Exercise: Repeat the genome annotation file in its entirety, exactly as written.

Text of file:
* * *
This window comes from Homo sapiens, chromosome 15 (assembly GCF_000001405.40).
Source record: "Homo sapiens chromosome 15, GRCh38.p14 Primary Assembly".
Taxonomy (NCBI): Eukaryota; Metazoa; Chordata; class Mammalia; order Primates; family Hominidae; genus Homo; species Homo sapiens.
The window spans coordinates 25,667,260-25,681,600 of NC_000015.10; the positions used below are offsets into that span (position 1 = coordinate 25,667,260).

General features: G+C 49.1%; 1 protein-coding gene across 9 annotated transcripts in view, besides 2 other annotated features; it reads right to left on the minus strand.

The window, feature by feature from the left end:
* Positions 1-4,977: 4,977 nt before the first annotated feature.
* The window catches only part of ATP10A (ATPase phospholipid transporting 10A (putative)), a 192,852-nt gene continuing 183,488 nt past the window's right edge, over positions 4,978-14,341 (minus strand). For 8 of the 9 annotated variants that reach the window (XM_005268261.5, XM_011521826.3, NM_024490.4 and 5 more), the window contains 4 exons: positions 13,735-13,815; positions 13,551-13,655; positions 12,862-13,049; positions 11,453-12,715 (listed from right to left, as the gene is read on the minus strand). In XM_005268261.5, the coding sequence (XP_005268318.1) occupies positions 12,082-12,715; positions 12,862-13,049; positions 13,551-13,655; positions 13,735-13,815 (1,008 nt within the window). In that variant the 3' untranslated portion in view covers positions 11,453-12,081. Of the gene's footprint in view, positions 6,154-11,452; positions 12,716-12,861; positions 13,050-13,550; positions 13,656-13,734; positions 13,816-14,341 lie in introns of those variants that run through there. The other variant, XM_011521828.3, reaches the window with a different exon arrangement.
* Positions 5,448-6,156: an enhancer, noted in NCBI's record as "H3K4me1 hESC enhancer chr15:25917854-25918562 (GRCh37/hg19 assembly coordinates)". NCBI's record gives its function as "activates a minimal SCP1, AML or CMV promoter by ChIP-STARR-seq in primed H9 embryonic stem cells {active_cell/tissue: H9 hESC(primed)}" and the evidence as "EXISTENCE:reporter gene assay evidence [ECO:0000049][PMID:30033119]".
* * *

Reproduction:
This window comes from Homo sapiens, chromosome 15 (assembly GCF_000001405.40).
Source record: "Homo sapiens chromosome 15, GRCh38.p14 Primary Assembly".
Taxonomy (NCBI): Eukaryota; Metazoa; Chordata; class Mammalia; order Primates; family Hominidae; genus Homo; species Homo sapiens.
The window spans coordinates 25,667,260-25,681,600 of NC_000015.10; the positions used below are offsets into that span (position 1 = coordinate 25,667,260).

General features: G+C 49.1%; 1 protein-coding gene across 9 annotated transcripts in view, besides 2 other annotated features; it reads right to left on the minus strand.

The window, feature by feature from the left end:
* Positions 1-4,977: 4,977 nt before the first annotated feature.
* The window catches only part of ATP10A (ATPase phospholipid transporting 10A (putative)), a 192,852-nt gene continuing 183,488 nt past the window's right edge, over positions 4,978-14,341 (minus strand). For 8 of the 9 annotated variants that reach the window (XM_005268261.5, XM_011521826.3, NM_024490.4 and 5 more), the window contains 4 exons: positions 13,735-13,815; positions 13,551-13,655; positions 12,862-13,049; positions 11,453-12,715 (listed from right to left, as the gene is read on the minus strand). In XM_005268261.5, the coding sequence (XP_005268318.1) occupies positions 12,082-12,715; positions 12,862-13,049; positions 13,551-13,655; positions 13,735-13,815 (1,008 nt within the window). In that variant the 3' untranslated portion in view covers positions 11,453-12,081. Of the gene's footprint in view, positions 6,154-11,452; positions 12,716-12,861; positions 13,050-13,550; positions 13,656-13,734; positions 13,816-14,341 lie in introns of those variants that run through there. The other variant, XM_011521828.3, reaches the window with a different exon arrangement.
* Positions 5,448-6,156: an enhancer, noted in NCBI's record as "H3K4me1 hESC enhancer chr15:25917854-25918562 (GRCh37/hg19 assembly coordinates)". NCBI's record gives its function as "activates a minimal SCP1, AML or CMV promoter by ChIP-STARR-seq in primed H9 embryonic stem cells {active_cell/tissue: H9 hESC(primed)}" and the evidence as "EXISTENCE:reporter gene assay evidence [ECO:0000049][PMID:30033119]".